PHILLIPS v. FREAS Sheriff et alAnnotate this Case
PHILLIPS v. FREAS Sheriff et al
1931 OK 572
3 P.2d 436
151 Okla. 227
Case Number: 20375
Supreme Court of Oklahoma
FREAS, Sheriff, et al.
¶0 Taxation--Validity of Assessment by Tax Assessor Where Property not Listed by Owner.
Under the statute of this state the listing of property for taxation by the owner is not a prerequisite to a valid assessment. It is made the duty of the owner to furnish such list to the assessor, and the duty of the assessor to procure the list from the owner; but where the owner fails to furnish the list required by law, it is then the duty of the assessor to assess the property from other sources of information at such a valuation as he may believe to be a fair cash value thereof. An assessment so made is a valid assessment.
Appeal from District Court, Osage County; Jesse J. Worten, Judge.
Injunction by John Phillips against H. M. Freas, Sheriff of Osage County, et al. Judgment for defendants, and plaintiff appeals. Affirmed.
A. P. Carr, for plaintiff in error.
James P. Devine, Co. Atty., and S. T. Carman, Asst. Co. Atty., for defendants in error.
¶1 This is an action brought by John Phillips in the district court of Osage county against the sheriff and county treasurer to enjoin the sale of personal property under a tax warrant issued by the county treasurer of that county. The trial court denied the injunction.
¶2 The evidence discloses the following facts: Plaintiff was the owner of a filling station in the city of Pawhuska; he failed to list it for taxes for the years 1925 and 1926. It was listed for the year 1925 by his father and in the year 1926 by the county assessor. Plaintiff testified that his father had no authority to list the property and it was so listed without his knowledge or consent. Plaintiff contends that the tax is invalid for the reason that the property was not personally listed by him, and that no attempt was made by the assessor to obtain a listing from him; that he was therefore without authority to place the same on the tax rolls. This contention cannot be sustained.
¶3 It is made the duty of every taxpayer to list his property for taxation by section 9666, C. O. S. 1921. If he fails to do so, it is the duty of the assessor, under section 9668, to list the property at such valuation as he believes to be the fair cash value of the property. Plaintiff does not contend that the property was not subject to taxation, but his contention is that the value as placed thereon by the assessor is excessive. It is the duty of the equalization board, under the law, to equalize taxes. Section 9671, C. O. S. 1921, fixes the time the board shall meet, and provides that ten days' notice thereof shall be given by publication in some newspaper of general circulation in the county. If plaintiff felt aggrieved by the assessment, it was his duty to appear before the equalization board as provided by section 9966, C. O. S. 1921, and present his grievance, and, in the event of an adverse decision, his remedy was by appeal to the district court. This was his exclusive remedy under the express provisions of section 9686, C. O. S. 1921. A remedy by injunction in such cases is expressly denied the taxpayer by statute. The assessment is not void because of the manner in which the property was listed.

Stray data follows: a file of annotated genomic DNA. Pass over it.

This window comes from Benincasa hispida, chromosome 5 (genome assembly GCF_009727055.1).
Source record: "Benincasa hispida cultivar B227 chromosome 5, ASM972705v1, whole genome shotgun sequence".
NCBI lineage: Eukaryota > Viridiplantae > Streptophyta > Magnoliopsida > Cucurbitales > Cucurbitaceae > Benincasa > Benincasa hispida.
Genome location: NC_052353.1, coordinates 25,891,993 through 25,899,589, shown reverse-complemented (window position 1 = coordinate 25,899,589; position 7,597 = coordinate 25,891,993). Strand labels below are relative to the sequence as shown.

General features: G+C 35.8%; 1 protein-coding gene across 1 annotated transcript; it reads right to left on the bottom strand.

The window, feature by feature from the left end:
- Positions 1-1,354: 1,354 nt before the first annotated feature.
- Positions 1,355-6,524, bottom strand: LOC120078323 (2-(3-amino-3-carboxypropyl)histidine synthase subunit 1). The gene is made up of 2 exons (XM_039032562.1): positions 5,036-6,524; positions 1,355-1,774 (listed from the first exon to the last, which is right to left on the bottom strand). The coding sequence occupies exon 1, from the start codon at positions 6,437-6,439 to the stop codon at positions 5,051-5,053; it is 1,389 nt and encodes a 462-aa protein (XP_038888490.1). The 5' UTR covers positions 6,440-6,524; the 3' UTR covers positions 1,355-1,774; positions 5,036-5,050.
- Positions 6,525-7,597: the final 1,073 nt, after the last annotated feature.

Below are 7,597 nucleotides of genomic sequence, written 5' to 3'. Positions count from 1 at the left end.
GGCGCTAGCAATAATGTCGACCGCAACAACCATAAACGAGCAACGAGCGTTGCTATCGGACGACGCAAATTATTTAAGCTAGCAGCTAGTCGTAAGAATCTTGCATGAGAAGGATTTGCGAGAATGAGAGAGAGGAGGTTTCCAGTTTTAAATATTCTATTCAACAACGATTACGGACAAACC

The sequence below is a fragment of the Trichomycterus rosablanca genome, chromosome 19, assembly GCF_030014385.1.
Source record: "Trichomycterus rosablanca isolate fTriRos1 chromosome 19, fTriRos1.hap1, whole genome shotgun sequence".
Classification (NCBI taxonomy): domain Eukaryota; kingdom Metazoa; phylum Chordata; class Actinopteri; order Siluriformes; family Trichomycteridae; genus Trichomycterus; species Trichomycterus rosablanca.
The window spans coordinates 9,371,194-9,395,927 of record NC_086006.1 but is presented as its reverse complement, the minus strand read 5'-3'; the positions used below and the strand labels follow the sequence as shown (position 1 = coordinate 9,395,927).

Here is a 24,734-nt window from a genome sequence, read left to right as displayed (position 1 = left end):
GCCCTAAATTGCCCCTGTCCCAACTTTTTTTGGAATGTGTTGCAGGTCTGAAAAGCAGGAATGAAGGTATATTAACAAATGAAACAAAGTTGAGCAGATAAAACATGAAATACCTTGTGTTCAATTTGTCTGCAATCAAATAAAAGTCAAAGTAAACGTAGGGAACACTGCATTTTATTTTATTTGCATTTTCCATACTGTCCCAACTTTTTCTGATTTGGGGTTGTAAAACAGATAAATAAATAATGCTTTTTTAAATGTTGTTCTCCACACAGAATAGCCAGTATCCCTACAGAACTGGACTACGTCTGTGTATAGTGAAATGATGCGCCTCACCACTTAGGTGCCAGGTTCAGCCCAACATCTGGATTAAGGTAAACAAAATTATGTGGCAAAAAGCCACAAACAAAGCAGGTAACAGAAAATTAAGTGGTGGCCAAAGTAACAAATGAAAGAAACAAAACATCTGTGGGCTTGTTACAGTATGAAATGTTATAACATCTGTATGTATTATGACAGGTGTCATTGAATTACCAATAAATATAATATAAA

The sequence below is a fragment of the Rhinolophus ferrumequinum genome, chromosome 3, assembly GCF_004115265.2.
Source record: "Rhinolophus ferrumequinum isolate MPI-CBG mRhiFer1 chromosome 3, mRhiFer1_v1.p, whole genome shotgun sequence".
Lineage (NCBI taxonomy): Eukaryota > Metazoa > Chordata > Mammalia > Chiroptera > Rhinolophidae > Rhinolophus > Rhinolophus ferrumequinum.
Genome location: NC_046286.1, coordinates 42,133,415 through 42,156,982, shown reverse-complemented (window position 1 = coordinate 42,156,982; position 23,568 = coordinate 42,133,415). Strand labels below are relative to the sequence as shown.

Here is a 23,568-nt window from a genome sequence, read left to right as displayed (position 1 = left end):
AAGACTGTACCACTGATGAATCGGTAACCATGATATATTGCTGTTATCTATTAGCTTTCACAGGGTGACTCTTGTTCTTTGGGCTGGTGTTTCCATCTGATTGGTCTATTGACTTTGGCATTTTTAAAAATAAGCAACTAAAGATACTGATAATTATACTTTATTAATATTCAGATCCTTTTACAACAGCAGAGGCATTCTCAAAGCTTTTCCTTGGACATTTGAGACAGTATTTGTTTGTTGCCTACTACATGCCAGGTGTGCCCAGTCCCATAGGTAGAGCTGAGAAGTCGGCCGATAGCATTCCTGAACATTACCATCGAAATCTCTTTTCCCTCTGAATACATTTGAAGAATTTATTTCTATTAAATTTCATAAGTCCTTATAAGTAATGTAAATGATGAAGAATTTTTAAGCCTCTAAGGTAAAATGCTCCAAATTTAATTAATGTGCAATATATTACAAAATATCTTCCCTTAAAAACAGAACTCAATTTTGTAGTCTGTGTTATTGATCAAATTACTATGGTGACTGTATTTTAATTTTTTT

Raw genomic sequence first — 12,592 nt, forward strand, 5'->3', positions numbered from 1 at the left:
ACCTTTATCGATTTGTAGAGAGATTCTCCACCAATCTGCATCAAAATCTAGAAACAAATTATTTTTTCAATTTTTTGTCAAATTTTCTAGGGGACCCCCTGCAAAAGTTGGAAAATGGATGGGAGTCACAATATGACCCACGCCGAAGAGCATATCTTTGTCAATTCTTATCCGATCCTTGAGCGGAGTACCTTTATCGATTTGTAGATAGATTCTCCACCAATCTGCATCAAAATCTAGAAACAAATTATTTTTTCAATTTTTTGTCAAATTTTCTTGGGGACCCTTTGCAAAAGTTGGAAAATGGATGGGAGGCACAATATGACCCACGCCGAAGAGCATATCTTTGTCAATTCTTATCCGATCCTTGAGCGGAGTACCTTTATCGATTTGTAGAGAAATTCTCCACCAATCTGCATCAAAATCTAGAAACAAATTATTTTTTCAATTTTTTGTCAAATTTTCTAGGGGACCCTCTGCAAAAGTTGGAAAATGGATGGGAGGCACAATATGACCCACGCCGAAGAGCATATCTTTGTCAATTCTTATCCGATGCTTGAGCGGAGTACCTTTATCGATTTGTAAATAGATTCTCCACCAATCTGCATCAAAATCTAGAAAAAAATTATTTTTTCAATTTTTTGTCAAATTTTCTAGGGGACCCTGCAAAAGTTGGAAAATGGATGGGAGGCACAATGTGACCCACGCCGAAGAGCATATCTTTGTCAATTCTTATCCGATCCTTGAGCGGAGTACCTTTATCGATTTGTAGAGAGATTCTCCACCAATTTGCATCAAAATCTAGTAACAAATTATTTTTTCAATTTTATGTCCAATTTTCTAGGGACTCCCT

¶4 In the case of Pentecost v. Stiles, 5 Okla. 500, 49 P. 921, the following rule was announced:
"Under the statute of this territory, however, the listing of property for taxation is not a prerequisite to a valid assessment. It is made the duty of the owner to furnish such list to the assessor, and the duty of the assessor to procure the list from the owner; but the list seems to be required only for the purpose of better enabling the assessor to know what the property is, and its value; and where the owner fails to furnish the list required by law, it is then the duty of the assessor to assess the property from other sources of information."
¶5 In the case of Weatherly, Co. Treas., v. Sawyer, 63 Okla. 155, 163 P. 717, this court said:
"Under chapter 152, Sess. Laws 1911, p. 331, proceedings to assess property for taxation may be initiated in three ways: (1) The owner may give to the assessor a list of his taxable property; (2) in case any property is for any cause omitted, the assessor may make out and return a list of such omitted property; and (3) the board of equalization at its regular meeting may add any omitted property to the assessment roll by giving five days' notice thereof in writing to the owner or his agent to appear at a time and place fixed in such notice and show cause why such omitted property should not be added."
¶6 After reviewing sections of the statute herein referred to, the court further said:
"From the foregoing it is seen that proceedings to assess taxes against property of an individual may be commenced or initiated in three ways: (1) The owner may give to the assessor a list of said property; (2) in case any property for any cause is omitted, the assessor may himself make out and return said list; and (3) the board of equalization at its regular meeting, by giving the proper notice, may add any omitted property to such assessment roll, and if the assessment be made in any one of the three methods, jurisdiction is conferred upon the taxing officials and the procedure thereafter is the same in each case. * * *
"Where tax proceedings are initiated by an assessment of the property in one of the three methods hereinbefore pointed out, jurisdiction is acquired by the taxing officials to take all steps necessary to levy and collect a valid tax against taxable property."
Under these authorities the assessment is valid.